After dinner recently, a friend mentioned to me the idea of “symbolic annihilation.” Rather than look it up and solidify my understanding of it, I’ll recklessly paraphrase what I think I got out of the conversation.
I grew up without a model for homosexuality, positive or negative. Because there was this absence, tossing it into the all-too welcoming conceptual abyss of “Other,” we can assume negativity reigned; i.e. that there was little inclination for me toward positive creativity in the wake of nothing to hold onto. I didn’t know I didn’t know what homosexuality was, and so I unwittingly inherited whatever cultural/familial norms there were in relation to it. In my case, this meant indifferent deflection of it as a tangible possibility in my life, which I suppose is better than overt antagonism that might’ve caused me to internalize self-hatred should I prove to be this thing that wasn’t really a thing, insofar as things take on thing-ness by virtue of us seeing them played out in our reality.
Excuse my default-mode intellectualizing, and let me state the point clearly: I don’t know how to be gay. I don’t know what it means to be gay. Up until a few years ago, I didn’t even know I could be gay, and up until a few months ago, I didn’t know I am (now at least) gay. How is this possible? This is where symbolic annihilation comes in.
Basically, it means that if we see no models for a symbol, it gets annihilated from our mental architecture, unable to fit into our sense of world order. Possible roles in social reality are generally dictated by the various social playbooks given to us by our various authority figures (e.g. parents, teachers, media). In all of them, it seemed, I was given the same story about sexuality: it was something that happened between a man and a woman. I never learned any alternative. It wasn’t that alternatives were dismissed or attacked, but more that they never came into existence for me (which is its own terrifying form of violence and power). As a result, whatever I might’ve become earlier in my life was framed by what was presented to me as possible to become. Being gay simply wasn’t among the possibilities. And why should it have been? Almost every relationship I witnessed was a healthy, committed heterosexual one. It was straight people all the way up.
Let me point out that I can only now look back and label those relationships “heterosexual” because only now do I have other forms with which to compare it. Heterosexuality was so normal and normative that it required no label. I could just go with “relationship” or “marriage,” unqualified by what type each was because there weren’t types plural.
When I did start to notice “other” types, I dismissed them as strange (of course). I can’t even remember the first gay person I met, let alone the first representation of one I saw, but I’m fairly certain the representation came first, which means a stereotype came first. Since the stereotype wasn’t exactly a healthy, positive one, my understanding of “gay” rested on negative assumptions, and so I certainly wasn’t about to entertain the possibility that I was this negative thing that really only existed “out there” in a world I didn’t have to care about.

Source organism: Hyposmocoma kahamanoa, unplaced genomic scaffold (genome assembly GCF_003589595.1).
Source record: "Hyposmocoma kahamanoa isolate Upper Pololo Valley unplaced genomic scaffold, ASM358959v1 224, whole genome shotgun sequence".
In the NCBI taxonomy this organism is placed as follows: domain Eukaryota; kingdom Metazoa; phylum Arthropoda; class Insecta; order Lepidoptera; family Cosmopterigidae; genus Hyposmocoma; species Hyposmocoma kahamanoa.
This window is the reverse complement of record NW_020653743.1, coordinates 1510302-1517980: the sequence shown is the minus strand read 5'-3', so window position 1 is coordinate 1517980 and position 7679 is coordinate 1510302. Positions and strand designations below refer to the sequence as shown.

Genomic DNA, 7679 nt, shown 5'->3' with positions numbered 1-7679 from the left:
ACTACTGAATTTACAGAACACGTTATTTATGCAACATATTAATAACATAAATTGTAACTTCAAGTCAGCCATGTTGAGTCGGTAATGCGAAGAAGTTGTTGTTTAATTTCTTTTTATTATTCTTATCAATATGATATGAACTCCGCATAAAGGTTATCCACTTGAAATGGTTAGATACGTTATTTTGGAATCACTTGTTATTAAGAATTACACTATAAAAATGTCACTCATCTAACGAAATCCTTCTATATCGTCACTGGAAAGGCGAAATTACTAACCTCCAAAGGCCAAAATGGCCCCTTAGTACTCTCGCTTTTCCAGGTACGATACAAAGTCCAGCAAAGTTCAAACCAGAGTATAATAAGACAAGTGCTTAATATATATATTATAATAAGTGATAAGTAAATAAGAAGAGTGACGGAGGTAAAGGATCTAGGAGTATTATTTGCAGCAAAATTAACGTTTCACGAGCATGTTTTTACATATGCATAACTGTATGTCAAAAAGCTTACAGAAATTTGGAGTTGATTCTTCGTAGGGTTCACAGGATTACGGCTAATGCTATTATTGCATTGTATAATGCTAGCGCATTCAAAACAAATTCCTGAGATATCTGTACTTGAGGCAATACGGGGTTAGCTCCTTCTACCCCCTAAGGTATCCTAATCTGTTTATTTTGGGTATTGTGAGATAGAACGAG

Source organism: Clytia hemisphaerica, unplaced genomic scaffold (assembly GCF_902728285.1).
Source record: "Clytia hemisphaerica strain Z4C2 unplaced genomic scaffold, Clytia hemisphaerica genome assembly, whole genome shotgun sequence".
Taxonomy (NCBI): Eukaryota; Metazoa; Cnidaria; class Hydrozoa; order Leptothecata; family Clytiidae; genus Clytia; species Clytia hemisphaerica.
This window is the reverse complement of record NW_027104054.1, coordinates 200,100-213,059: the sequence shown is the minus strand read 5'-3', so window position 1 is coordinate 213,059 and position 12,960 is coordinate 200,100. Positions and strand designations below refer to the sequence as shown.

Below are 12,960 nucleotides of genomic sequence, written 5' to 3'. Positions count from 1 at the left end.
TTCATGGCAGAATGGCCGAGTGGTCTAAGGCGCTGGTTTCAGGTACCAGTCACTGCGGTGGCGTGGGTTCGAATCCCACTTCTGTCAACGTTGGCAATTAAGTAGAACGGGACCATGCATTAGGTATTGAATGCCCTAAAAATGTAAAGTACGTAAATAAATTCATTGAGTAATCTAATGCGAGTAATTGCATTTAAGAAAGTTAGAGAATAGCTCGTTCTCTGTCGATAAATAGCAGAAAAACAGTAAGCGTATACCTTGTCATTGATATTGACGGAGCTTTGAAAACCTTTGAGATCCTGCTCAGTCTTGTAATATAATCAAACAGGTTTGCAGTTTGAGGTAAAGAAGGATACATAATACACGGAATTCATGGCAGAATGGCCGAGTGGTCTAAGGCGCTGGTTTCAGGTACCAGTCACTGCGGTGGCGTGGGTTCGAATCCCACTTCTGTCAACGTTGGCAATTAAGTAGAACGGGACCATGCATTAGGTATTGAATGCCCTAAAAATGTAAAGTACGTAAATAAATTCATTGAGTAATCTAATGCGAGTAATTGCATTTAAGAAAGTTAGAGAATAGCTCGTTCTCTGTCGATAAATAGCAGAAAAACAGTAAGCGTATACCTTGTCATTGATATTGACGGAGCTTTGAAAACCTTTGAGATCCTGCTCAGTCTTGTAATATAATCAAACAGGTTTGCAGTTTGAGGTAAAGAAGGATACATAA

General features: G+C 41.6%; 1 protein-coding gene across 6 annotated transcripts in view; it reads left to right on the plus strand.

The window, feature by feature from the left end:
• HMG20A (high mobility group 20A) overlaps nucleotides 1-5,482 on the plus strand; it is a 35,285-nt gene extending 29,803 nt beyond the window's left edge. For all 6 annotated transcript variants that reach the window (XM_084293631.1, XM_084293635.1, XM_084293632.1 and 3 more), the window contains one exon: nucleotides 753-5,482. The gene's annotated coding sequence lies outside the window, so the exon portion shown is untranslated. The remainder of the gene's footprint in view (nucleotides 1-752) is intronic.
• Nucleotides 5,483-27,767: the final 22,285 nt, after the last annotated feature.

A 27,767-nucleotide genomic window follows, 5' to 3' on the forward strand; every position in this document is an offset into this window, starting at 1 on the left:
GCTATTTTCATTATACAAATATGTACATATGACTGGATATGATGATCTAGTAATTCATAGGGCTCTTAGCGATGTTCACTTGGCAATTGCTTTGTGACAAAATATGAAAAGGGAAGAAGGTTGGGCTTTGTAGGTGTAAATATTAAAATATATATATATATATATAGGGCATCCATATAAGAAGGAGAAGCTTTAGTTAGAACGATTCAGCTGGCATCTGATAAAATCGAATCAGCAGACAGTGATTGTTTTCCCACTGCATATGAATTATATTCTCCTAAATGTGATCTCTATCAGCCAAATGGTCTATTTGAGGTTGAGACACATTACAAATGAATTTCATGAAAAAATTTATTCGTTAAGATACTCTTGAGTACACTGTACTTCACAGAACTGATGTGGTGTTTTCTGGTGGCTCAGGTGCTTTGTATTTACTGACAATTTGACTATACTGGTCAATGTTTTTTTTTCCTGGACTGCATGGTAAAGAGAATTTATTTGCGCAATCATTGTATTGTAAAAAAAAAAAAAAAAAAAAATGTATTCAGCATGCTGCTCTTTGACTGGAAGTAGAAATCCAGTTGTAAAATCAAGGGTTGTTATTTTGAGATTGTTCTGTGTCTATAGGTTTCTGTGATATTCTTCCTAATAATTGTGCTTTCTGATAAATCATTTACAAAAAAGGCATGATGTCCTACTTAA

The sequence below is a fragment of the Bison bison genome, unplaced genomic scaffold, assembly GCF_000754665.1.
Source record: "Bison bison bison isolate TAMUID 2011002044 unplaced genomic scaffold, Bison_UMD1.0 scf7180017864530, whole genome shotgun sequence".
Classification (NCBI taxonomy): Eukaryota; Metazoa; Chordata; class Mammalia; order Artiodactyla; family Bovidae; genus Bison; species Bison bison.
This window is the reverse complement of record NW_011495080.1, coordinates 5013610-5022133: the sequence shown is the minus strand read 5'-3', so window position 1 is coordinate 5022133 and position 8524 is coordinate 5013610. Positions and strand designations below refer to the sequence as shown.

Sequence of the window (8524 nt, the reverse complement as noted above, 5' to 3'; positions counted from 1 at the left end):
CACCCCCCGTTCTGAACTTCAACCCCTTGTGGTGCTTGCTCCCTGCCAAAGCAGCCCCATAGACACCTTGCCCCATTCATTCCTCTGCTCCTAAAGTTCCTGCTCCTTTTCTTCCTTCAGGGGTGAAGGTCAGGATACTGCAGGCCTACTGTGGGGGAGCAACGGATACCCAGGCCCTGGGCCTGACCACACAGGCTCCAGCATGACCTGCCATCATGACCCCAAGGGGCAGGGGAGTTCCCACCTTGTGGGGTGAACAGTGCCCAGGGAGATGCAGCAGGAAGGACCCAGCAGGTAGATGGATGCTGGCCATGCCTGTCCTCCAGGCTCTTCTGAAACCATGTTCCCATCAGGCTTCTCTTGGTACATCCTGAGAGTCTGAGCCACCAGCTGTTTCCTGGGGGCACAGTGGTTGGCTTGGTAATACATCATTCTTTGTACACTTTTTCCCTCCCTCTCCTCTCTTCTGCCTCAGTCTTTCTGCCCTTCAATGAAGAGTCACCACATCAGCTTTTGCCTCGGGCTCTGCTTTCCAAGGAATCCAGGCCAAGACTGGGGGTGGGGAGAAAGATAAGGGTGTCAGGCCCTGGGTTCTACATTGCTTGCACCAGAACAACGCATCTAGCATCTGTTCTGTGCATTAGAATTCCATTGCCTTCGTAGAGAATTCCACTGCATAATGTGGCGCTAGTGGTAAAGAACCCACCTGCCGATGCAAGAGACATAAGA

Before diving even deeper out of my depth (well, into my depth), let me ask: how do I look back on this lengthy incubation? Primarily with love, which is to say, primarily with the wish to understand how it happened. If anything, I’m grateful for the process, and amused by life’s circumstances. (Thanks, Ayahuasca and San Pedro.) I completely get why I couldn’t look at my sexuality before; there was really nothing to look at, no decisions to be made. So instead of examining what was going on inside, I projected outside and followed the norms I was expected to follow. Never mind that I always felt anxious and uncomfortable as a physical, sexual being; that must have come from something like good old Catholic guilt, right? You can only rationalize experience through the means you have, and there was nothing in my means that gave me a way out (of the closet, which…is such an absurd metaphor). This meant that whatever discomfort I experienced was forced into an ill-fit glove, which only increases the discomfort. You keep wondering why you’re still confused and lost, and you end up blaming yourself because you have no other recourse. There must be something wrong with you instead of the worldview you’re blindly following. You don’t even know you’re blind, so you can’t start there either.
So how did I begin to see? I don’t know (grace, maybe?) and I also don’t know that I’ve figured anything out really (also grace, maybe?). Because now I wonder what other symbols I annihilated. Who else might I become? That is, who else might I become beyond the possibilities already within my current worldview?